Perspectives from India were amongst those shared in an international panel on ‘Innovation for Social Inclusion and Sustainable Development’ at the 9th Globelics Conference in Buenos Aires, Argentina, on 17th November 2011. The paper that fed into our session was contributed by Dinesh Abrol and provided both important historical context as well as future challenges to no less that 26 other presentations at the conference that drew on evidence and insights from the country.

The session followed on from discussions that had taken place in Delhi in June alongside the launch of Indialics and the new journal ‘Innovation for Development’, edited by K J Joseph. In Buenos Aires, Adrian Ely presented on behalf of Dinesh Abrol, who was unable to attend due to illness, but had sent through a presentation introducing India’s innovation politics from the time of independence in 1947.

Dinesh’s first point was that the freedom movement (leading to independence) ensured peoples’ participation in agenda setting, funding, organising, capacity building and monitoring in respect of the creation of new social carriers of innovation. Through processes like the 1949 Radhakrishnan Commission (India’s first commission on higher education), policy discussions like these required the Nehruvians, Gandhians and Leftists to state in one voice the formation of rural and urban universities, and defined the university designs in terms of not only how to integrate the missions of teaching, research and extension (integrated scholarship) but also demanded that they create the resources needed for learning, competence building and innovation.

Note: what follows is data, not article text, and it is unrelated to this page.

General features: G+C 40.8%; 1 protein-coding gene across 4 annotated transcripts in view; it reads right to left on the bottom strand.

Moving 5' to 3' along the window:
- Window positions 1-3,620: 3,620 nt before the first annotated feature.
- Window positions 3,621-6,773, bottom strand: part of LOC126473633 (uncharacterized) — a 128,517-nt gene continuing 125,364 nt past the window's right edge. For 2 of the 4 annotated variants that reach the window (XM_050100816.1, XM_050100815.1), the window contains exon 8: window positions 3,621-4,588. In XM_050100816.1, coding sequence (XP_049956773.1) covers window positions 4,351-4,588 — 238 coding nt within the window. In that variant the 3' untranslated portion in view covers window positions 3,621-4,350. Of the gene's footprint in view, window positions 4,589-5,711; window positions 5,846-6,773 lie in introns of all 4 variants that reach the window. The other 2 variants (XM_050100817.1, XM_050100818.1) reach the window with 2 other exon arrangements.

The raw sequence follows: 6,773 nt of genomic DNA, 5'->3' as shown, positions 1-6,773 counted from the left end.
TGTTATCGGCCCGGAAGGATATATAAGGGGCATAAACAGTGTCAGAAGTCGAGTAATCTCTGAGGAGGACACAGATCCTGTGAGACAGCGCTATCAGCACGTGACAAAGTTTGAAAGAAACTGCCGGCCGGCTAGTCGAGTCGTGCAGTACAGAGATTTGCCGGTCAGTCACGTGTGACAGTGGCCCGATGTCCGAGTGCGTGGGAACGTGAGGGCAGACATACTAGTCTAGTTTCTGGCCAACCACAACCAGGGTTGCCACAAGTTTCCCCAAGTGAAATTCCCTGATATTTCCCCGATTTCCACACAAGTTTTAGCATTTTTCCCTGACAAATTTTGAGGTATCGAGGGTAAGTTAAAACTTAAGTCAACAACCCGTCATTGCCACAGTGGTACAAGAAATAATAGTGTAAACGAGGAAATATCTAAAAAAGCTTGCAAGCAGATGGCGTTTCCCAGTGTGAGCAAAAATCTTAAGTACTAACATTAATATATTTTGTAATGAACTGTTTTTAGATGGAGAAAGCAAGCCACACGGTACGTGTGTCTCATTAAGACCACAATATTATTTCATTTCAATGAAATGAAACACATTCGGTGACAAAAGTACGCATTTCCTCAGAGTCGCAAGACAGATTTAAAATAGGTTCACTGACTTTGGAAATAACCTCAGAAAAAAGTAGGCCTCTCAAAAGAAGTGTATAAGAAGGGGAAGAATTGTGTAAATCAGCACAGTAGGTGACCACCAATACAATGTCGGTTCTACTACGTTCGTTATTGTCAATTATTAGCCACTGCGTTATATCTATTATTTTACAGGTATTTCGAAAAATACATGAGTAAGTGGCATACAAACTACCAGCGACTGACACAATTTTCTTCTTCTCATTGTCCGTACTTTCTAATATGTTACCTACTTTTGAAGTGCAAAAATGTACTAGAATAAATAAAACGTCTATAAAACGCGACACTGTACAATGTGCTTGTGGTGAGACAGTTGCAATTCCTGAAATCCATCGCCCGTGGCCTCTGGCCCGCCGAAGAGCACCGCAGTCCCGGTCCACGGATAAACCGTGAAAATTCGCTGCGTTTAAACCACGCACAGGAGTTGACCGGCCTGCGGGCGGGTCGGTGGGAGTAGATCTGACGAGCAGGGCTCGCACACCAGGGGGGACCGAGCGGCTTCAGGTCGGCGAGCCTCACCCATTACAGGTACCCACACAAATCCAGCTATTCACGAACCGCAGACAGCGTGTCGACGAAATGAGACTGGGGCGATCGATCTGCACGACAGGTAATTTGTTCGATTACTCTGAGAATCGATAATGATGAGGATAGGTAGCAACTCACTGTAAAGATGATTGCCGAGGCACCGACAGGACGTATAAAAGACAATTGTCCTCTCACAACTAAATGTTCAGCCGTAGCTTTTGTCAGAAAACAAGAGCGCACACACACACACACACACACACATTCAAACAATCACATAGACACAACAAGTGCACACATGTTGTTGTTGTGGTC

In the end, a different model to that prescribed in the Radhakrishnan Commission - that of Pant Nagar University (which was created with the help of Indo-US collaboration) was followed. This came alongside a closure of the previously open earlier debates during the post-sixties, marginalising the upgrading efforts of traditional systems (the peasant-artisan economy) and focussing on large scale industries / atomic energy / chemical complexes to feed industrializing agriculture. Closure also occurred because the nation state did not wish to carry out land reforms; the technology system associated with the green revolution, which the state subsidized heavily to achieve higher agricultural productivity and production, served to stabilize the position of rural gentry with big business. By the 1980s, the stage was set for a period of passive imitation of the innovation directions in various parts of the developed world.
However some experiments fostering novel, home-grown innovation directions survived. In the second half of eighties the Peoples' science movements tried using a systemic approach, e.g. through national missions (leather, agro processing etc). Their results have been promising and some of these technology systems are now supported by the Department of Science and Technology. However, Dinesh also stressed that the other major weakness now impacting on progress is the loss of counter hegemonic status of these ideas, which he refers to as the problem of “weak subjective factor”.